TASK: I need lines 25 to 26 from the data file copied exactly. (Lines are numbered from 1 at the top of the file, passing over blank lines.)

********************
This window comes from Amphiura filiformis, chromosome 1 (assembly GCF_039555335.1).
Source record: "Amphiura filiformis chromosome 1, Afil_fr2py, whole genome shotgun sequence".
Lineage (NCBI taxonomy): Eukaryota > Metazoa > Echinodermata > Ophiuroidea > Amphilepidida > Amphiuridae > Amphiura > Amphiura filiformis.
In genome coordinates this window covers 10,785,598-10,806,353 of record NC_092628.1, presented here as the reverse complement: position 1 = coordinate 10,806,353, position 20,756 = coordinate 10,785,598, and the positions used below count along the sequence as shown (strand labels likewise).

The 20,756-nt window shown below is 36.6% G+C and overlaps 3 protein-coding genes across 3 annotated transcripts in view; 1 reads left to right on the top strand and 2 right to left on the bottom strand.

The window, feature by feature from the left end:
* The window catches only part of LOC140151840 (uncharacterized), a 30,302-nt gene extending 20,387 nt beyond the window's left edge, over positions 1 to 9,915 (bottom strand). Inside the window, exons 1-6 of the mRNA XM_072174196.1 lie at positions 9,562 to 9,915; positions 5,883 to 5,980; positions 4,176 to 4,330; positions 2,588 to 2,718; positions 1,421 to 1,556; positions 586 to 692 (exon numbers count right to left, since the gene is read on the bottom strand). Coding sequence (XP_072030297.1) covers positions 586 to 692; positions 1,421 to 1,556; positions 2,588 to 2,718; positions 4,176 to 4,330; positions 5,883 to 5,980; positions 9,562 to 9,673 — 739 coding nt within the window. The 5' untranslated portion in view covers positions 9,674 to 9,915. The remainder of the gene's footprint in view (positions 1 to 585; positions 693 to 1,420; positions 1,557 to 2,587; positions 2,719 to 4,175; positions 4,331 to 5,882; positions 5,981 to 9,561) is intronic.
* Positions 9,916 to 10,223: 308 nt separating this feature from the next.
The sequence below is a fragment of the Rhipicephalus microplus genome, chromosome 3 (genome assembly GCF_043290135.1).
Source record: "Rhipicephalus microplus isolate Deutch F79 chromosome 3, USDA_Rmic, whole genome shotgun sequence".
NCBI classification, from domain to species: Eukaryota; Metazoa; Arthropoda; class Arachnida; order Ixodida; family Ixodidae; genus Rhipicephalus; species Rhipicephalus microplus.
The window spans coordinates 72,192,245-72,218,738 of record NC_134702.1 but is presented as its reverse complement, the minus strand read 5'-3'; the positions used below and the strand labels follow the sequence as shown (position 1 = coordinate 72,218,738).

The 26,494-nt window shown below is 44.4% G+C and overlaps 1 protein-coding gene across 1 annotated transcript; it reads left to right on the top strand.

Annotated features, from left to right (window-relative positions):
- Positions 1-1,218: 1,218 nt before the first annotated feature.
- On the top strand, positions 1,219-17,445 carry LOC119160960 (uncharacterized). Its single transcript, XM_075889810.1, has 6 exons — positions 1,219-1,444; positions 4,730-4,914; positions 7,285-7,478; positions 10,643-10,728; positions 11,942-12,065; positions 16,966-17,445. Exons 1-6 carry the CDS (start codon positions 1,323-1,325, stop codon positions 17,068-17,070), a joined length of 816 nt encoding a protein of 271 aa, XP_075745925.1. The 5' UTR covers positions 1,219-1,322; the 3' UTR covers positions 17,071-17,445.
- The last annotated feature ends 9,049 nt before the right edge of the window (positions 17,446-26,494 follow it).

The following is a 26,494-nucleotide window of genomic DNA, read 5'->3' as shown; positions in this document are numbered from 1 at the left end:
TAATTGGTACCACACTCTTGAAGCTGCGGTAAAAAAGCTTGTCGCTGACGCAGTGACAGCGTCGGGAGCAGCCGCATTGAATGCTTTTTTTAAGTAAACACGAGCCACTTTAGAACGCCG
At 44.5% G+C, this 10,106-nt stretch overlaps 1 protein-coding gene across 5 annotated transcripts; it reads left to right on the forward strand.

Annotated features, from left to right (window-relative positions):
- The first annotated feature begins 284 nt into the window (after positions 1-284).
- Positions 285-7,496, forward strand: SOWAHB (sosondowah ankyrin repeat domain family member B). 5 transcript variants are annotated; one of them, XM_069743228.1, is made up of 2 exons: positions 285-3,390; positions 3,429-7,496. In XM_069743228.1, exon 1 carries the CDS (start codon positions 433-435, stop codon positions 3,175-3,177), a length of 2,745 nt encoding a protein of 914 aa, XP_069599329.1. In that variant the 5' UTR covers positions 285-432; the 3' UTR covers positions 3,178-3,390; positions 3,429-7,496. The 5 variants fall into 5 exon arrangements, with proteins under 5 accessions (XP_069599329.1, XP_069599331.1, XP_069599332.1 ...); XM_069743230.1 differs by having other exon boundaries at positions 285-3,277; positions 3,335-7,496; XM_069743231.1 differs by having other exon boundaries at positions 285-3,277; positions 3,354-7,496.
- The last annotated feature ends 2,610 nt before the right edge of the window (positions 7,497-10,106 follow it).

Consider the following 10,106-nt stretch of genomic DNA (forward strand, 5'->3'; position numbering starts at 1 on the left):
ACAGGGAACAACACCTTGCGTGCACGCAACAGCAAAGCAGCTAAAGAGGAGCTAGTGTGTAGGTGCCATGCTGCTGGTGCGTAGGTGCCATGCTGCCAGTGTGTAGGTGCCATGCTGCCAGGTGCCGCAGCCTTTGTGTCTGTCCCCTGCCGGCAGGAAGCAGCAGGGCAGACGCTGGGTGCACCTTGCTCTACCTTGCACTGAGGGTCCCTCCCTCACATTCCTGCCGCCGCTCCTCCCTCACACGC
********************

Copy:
Consider the following 10,106-nt stretch of genomic DNA (forward strand, 5'->3'; position numbering starts at 1 on the left):
ACAGGGAACAACACCTTGCGTGCACGCAACAGCAAAGCAGCTAAAGAGGAGCTAGTGTGTAGGTGCCATGCTGCTGGTGCGTAGGTGCCATGCTGCCAGTGTGTAGGTGCCATGCTGCCAGGTGCCGCAGCCTTTGTGTCTGTCCCCTGCCGGCAGGAAGCAGCAGGGCAGACGCTGGGTGCACCTTGCTCTACCTTGCACTGAGGGTCCCTCCCTCACATTCCTGCCGCCGCTCCTCCCTCACACGC